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9780190657215

You Talkin' To Me? The Unruly History of New York English

  • ISBN 13:

    9780190657215

  • ISBN 10:

    0190657219

  • Format: Hardcover
  • Copyright: 07/21/2020
  • Publisher: Oxford University Press

Note: Not guaranteed to come with supplemental materials (access cards, study guides, lab manuals, CDs, etc.)

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Summary

From paddy wagon to rush hour, New York City has given us a number of our popular words and phrases, along the way fashioning a recognizable dialect all its own. Often imitated and just as often ridiculed, New York English has its own identity, imbued with the rich cultural history of (as New
Yorkers tell it) the greatest city in the world. How did this unique language community develop, and how has it shaped the city as we know it today?

In You Talkin' to Me?, E.J. White explores the hidden history of English in New York City -- a history that encompasses social class, immigration, culture, economics, and, of course, real estate. She tells entertaining stories of New York's most famous characters, streets, and cultural institutions,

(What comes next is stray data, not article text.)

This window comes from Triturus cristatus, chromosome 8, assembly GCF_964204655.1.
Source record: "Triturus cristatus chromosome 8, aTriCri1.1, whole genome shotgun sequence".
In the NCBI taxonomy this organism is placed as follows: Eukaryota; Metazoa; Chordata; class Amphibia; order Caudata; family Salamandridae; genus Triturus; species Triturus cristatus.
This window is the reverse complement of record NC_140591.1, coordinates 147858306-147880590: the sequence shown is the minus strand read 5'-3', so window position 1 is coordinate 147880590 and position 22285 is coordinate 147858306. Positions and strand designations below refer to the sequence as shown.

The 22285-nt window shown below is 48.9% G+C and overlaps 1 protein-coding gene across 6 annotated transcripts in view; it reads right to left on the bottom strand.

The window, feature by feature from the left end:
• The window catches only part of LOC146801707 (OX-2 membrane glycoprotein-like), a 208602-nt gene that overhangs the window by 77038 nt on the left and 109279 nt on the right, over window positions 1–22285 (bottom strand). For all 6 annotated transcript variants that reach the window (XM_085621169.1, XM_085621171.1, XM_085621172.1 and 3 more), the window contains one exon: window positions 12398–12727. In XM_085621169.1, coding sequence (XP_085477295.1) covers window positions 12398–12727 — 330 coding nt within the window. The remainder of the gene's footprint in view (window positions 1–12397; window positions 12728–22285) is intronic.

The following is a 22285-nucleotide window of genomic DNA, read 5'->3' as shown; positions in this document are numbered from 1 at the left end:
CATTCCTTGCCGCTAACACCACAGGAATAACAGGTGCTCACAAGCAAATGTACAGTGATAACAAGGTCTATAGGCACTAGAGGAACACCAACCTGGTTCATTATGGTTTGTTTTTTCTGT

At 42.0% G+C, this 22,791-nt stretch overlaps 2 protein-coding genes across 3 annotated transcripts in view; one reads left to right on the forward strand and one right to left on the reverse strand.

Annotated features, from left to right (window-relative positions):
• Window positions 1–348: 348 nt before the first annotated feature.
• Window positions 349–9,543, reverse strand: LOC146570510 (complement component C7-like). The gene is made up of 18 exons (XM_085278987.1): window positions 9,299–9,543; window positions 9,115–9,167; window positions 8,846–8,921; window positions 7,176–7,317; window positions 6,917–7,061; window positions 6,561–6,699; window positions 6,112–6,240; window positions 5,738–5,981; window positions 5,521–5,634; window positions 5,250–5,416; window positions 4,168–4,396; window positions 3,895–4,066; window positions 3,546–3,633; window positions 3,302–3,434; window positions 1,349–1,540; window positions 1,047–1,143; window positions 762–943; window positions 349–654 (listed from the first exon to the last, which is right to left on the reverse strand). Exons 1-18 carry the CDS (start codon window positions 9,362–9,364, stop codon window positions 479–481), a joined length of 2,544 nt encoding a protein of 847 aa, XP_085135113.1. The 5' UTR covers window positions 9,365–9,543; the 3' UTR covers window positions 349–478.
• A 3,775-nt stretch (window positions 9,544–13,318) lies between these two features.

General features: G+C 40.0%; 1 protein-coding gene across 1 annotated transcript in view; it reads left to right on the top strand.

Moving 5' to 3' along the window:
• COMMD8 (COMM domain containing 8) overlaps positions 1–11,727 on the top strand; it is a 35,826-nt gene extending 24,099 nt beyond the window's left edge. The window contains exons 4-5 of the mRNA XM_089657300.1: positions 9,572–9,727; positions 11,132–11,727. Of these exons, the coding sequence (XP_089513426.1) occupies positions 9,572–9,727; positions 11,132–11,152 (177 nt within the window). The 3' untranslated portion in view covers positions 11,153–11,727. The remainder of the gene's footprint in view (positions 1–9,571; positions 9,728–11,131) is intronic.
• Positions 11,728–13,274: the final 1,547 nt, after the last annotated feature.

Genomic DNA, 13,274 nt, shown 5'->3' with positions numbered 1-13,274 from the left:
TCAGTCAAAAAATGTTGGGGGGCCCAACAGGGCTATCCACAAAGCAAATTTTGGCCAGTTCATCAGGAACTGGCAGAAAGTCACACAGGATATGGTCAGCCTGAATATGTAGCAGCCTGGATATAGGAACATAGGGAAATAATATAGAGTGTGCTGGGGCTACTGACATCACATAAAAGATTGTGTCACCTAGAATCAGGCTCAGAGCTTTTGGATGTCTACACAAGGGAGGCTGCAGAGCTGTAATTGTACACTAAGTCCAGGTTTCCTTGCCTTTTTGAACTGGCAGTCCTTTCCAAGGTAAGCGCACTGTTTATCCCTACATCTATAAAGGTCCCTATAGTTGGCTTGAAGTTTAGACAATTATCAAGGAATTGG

from Broadway to the newspaper office to the department store, illuminating a new dimension of the city's landscape. Full of little-known facts -- C-3PO was originally written to have a New York accent; West Side Story was originally going to be East Side Story, about Jewish and Christian New
Yorkers; and "confidence man" started in reference to a specific New York City criminal --the book will delight lovers of language and history alike.

The history of English in New York is deeply intertwined with the story of a famous city trying to develop its own identity. White's account engages issues of class and social difference; the invisible barriers that separate insiders from outsiders; the war between children who fit in and their
parents who do not; and the struggle of being both an immigrant to the city and a New Yorker. Following language from The Bowery to The Bronx, You Talkin' to Me? offers a fascinating account of how language moves and changes-and a new way of understanding the language history, not only of New York,
but of the United States.

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